Bainbridge has a novel thought:
The Navy already operates dozens of small nuclear reactors in aircraft carriers and submarines, with an outstanding record of safety and reliability. They have an established training program that churns out nuclear-capable officers.
By analogy to the Army Corps of Engineering, we could create a Navy Corps of Nuclear Engineering. It would build and operate dozens of small nuclear power plants around the country.
To address security concerns, the first plants would be built on military bases, where the garrison can provide security. Licensing costs would be cut because the government would own and operate the plants.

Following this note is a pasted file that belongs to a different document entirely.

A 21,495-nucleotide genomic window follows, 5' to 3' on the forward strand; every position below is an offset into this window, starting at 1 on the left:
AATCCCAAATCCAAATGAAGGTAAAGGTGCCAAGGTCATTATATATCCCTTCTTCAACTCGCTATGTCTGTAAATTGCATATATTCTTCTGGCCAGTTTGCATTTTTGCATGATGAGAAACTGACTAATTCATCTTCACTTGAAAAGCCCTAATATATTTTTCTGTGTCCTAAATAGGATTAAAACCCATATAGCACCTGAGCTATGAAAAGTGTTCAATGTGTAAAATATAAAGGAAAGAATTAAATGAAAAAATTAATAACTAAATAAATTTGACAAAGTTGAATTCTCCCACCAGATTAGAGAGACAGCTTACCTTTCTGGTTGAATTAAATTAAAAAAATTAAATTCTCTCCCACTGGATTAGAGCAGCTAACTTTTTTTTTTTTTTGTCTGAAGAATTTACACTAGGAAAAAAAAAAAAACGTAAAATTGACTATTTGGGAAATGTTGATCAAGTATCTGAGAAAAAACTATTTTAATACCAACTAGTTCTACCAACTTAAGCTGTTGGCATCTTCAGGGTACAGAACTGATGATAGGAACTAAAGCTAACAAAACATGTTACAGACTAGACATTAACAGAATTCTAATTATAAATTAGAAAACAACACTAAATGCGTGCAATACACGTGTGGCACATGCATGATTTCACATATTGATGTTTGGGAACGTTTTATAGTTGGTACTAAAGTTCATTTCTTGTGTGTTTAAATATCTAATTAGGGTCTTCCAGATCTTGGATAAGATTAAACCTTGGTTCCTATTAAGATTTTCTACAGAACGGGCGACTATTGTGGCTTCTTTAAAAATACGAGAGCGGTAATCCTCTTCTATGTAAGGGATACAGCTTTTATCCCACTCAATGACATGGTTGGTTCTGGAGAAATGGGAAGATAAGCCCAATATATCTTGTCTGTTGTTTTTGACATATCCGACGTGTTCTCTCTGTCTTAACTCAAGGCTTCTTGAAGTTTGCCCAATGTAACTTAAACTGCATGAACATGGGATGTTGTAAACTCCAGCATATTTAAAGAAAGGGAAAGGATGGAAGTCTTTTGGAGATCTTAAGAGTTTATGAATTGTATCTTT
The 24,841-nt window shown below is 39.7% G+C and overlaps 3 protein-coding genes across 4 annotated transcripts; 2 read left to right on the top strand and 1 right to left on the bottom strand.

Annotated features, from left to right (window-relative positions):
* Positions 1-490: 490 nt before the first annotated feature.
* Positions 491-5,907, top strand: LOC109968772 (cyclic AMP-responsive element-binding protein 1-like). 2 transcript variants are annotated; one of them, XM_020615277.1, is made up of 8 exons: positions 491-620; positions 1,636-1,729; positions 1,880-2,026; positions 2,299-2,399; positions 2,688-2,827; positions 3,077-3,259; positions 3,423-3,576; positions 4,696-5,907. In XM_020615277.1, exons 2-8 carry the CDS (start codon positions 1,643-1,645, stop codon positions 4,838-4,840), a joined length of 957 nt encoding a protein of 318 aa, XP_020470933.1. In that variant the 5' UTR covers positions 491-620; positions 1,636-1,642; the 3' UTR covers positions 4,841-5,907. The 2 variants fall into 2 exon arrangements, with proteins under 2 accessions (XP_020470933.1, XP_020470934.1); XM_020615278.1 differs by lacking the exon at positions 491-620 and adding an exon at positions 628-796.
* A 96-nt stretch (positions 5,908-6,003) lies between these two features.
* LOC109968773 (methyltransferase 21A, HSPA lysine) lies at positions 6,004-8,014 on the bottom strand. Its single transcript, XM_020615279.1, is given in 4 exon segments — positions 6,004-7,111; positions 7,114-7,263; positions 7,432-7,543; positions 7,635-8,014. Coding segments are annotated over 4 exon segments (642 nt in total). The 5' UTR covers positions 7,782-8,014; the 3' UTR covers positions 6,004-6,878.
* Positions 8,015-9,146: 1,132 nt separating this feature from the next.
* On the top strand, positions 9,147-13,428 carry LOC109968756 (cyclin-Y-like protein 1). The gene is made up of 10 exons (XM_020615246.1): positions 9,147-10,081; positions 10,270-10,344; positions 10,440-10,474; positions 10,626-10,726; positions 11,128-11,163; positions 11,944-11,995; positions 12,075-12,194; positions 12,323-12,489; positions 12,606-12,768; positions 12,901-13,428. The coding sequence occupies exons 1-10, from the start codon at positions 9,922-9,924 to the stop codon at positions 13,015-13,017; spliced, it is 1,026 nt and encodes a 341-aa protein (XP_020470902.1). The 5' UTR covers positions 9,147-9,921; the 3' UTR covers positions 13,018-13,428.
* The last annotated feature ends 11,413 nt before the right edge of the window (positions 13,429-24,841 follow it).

The proposal should not offend small government sensibilities. Nuclear power is rife with market failures (and government failures). Huge research and development costs associated with traditional large scale nuclear power plants may be beyond the ability of private firms to finance. In addition, we know that private firms tend to underproduce the sort of basic R&D necessary to develop new generations of power plants. But the Navy already spends money to develop new naval reactors, which presumably could be scaled up at reasonable costs. Since the Navy need not worry about earning market competitive rates of return on its investment in R&D, moreover, there's no economic disincentive to conducting that sort of R&D in the Navy.